HIST 1222 Medieval History in Film & Literature (Fall 2013)
Class meetings in Bentley 140, Mon. & Wed. 3:05-5:00, call # 4056
This survey of medieval European society and culture introduces major historical themes through lectures, reading, and films. No background in medieval history or film studies is necessary to do well, only diligence. The Middle Ages are often imagined as primitive and barbaric, pure and romantic, or an infantile version of the modern world. This course invites students to test those generalizations against more critical views. The focus is on violence and religious life, two topics with considerable overlap. Along with reading primary sources, including warrior epics and saints’ lives, we analyze a variety of films ranging from famous to obscure, artistic to graphic. Whatever the medium, our concern is with improving critical and interpretative skills, and with confronting both obstacles and avenues to understanding cultures other than our own. With guidance from reading and lecture material, you’ll look for ways in which films can successfully engage with important themes in medieval history.
It is your responsibility not only to attend but to be an alert participant in class, where you also can expect short quizzes and writing assignments frequently. You’ll write at least five film reviews, each roughly 500 words long, submitted on Blackboard at the end of assigned weeks. Along with a mid-term exam, there are two options for the final project: one is a thesis on a topic of your choice that draws on a range of course materials and additional materials where necessary; the other is a group proposal for a film about a significant topic in medieval history, which includes a written report as well as a presentation in one of our final meetings. Essays and reports are due at the scheduled exam meeting.
I evaluate all written work for clarity and argument as well as for content, so make your best possible effort. Any students needing special accomodations should notify me so that we may work together with Student Accessibility Services. Students who attend class, do the reading, and take notes should have little or no difficulty earning a satisfactory grade.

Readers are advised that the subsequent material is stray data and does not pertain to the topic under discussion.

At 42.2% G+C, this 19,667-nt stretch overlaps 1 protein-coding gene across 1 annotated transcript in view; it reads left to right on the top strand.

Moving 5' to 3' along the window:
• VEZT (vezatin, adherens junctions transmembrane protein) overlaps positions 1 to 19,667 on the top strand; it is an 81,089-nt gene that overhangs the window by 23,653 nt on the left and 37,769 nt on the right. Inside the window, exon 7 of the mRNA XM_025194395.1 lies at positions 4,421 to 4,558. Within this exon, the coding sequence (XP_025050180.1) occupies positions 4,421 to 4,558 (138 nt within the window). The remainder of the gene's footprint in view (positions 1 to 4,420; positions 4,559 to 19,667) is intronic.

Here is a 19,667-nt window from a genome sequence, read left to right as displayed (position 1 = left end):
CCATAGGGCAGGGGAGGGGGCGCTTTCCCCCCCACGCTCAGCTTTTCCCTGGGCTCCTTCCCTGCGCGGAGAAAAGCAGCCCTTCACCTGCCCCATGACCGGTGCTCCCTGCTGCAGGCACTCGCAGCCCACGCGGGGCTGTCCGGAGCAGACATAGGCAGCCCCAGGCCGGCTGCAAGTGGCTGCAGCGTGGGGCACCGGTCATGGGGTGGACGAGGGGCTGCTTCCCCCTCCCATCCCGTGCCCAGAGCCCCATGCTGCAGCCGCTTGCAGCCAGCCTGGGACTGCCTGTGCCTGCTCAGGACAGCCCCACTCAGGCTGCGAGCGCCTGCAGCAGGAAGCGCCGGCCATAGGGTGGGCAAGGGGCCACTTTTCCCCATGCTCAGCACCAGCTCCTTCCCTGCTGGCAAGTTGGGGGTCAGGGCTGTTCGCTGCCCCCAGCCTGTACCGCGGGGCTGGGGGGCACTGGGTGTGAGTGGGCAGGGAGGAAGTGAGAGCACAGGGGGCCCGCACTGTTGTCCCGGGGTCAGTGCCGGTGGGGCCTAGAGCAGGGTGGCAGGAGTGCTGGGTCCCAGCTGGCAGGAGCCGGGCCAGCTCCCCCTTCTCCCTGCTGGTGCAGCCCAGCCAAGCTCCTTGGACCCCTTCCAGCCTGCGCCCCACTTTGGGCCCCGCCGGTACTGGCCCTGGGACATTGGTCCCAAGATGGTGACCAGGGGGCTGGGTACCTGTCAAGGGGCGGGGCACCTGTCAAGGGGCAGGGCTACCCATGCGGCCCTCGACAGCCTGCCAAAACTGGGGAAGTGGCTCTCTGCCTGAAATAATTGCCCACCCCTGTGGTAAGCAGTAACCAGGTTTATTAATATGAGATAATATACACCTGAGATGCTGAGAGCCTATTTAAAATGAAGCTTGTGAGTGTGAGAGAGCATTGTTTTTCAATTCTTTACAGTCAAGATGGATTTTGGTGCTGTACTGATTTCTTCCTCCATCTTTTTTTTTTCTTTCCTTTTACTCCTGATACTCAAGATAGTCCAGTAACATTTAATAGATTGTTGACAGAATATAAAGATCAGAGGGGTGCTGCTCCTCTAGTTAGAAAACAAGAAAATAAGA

All cheating or plagiarism acts generate a failing grade for the course and referral to community standards, no exceptions. In-class work cannot be made up except in the case of excused absences—e.g. university trips (must be arranged in advance), documented illness, etc. Please refrain from behavior that distracts me or other students—texting, telephoning, web browsing, talking, sleeping; such is considered disruptive and you may be asked to stop or even to leave class. See me if you have questions about these or other policies.
1. Students demonstrate a grasp of major developments in the social, religious, and political history of medieval Europe.
2. Preparedness is evident from clear, coherent, and substantive contributions to class discussion and written assignments.
3. Students can distinguish between interpretation and distortion, perspective and bias in their own analyses of films.
4. The ability to analyze medieval literary sources and modern films within a historical framework.
15% Participation including regular class attendance and in-class quizzes and assignments
30% Film reviews (five highest grades, no more than one outside option)
25% Mid-term exam
30% Final project